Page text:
Why Do I Need Regular Eye Exams?
Your long term relationship with your eye doctor at Total Vision is one of the best ways to prevent eye diseases, make sure your prescriptions are precisely correct, and receive prompt treatment for any new issues. Your Total Vision exam will consist of a variety of tests to measure your ocular health, track and/or identify any vision problems, diagnose issues, and identify any necessary treatments.
Regular eye exams are an important part of maintaining your health and protecting your sight from childhood through your aging years. Many patients in Tierrasanta already know the benefits of choosing a comprehensive eye care center like Total Vision to take care of all your family’s eye care needs at one friendly and welcoming office.
What Should I Expect From My Total Vision Eye Exam?
Your eye exam should last less than an hour in total and will be entirely painless. If you are joining us at Total Vision for an eye exam for the first time in a long time, or just want a reminder of what to expect, read on for fast facts and more information.
During Your Eye Exam Your Eye Doctor Will:
- Talk to you about your medical history. Certain conditions such as diabetes or high blood pressure can be risk factors for eye diseases. It’s important that your eye doctor gets a full picture of your overall health to give you the best possible care.
- Discuss any vision problems you are experiencing.
- Inquire as to whether you have any family history of vision problems or eye disease.
- Get a sense of your lifestyle - your job, your hobbies - all to best treat your unique needs.
Your Total Vision optometrist will perform a series of tests to evaluate your eye health, determine your glasses and/or contact lens prescription, if necessary. A comprehensive eye exam usually includes:
Retinoscopy & Refraction Tests
Retinoscopy allows your eye doctor to get an approximate sense of what your glasses prescription should be, or if you need one at all. You will look through a device called a phoropter as your eye doctor switches through lenses of differing strengths. As they shine a light in your eyes, they observe how your eyes respond to different lens strengths.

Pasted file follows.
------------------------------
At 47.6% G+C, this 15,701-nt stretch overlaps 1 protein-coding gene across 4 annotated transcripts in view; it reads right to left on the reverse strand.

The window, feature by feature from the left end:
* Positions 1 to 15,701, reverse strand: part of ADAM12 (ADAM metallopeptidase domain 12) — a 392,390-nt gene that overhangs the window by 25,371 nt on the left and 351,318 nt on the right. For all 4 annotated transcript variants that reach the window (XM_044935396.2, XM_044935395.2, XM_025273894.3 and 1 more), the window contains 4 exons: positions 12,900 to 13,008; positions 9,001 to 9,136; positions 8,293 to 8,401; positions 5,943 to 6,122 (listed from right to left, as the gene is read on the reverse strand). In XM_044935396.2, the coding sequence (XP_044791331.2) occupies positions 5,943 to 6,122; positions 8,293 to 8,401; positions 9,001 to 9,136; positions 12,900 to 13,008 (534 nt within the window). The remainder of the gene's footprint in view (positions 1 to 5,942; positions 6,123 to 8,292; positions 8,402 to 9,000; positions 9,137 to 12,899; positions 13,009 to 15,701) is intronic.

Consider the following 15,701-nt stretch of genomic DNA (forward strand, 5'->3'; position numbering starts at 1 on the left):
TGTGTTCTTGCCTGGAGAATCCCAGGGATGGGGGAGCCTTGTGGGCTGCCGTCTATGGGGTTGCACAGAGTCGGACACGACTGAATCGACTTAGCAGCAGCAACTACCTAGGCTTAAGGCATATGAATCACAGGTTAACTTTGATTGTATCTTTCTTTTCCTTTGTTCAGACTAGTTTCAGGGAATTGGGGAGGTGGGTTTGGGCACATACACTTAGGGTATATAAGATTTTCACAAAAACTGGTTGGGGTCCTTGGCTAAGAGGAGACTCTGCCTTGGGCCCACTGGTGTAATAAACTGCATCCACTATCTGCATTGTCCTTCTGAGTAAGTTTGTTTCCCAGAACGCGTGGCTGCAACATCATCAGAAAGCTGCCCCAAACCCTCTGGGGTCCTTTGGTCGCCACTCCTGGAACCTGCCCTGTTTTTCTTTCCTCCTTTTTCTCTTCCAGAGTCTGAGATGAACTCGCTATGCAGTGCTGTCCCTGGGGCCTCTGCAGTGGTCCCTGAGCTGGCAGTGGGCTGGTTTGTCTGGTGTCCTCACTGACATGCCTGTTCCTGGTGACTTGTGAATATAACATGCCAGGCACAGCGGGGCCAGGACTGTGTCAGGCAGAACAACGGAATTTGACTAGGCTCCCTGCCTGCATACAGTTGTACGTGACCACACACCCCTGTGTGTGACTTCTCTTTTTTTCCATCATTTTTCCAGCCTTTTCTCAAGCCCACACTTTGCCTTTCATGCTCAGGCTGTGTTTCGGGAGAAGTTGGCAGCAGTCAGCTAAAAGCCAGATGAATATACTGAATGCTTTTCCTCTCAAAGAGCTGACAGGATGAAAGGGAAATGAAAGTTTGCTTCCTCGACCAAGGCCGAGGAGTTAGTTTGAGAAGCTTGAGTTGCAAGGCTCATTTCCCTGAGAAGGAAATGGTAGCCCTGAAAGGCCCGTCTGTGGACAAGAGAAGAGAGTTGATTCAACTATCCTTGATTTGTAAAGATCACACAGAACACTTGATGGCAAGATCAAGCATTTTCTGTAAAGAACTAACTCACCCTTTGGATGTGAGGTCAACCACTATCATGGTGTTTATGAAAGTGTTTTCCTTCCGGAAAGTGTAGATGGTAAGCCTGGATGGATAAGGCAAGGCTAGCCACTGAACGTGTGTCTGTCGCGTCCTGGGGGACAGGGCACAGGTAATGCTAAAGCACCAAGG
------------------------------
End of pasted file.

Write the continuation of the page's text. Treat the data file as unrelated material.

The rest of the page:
Next, your optometrist performs a refraction test. As you continue to look through the phoropter, your eye doctor will ask you to look at an eye chart across the room. As they cycle through lenses of different strengths, your eye doctor will ask which lenses are delivering clearer vision for you. This allows the optometrist to determine your precise glasses prescription or rule out the need for corrective lenses.
Visual Acuity Tests
When you picture yourself at the eye doctor, you probably envision a chart with letters and numbers, right? What you’re picturing is a visual acuity test. Your eye doctor will ask you to identify letters and numbers of different sizes with one eye covered and then the other. The optometrist determines how closely each eye’s performance measures up to the 20/20 vision standard without any correction like glasses or contacts. This is just one factor to ensure you get the best results.
Also called the “puff of air” test, this test measures your intraocular pressure, the pressure inside your eye. Higher pressure can mean you are at risk of developing or have developed glaucoma, a disease that can threaten your sight.
Visual Field Tests
Your Total Vision eye doctor may use a variety of tests to evaluate your peripheral vision, but overall these tests help your doctor evaluate how well your eyes work together, whether there are gaps in your peripheral vision, and diagnose certain eye conditions or potential eye diseases.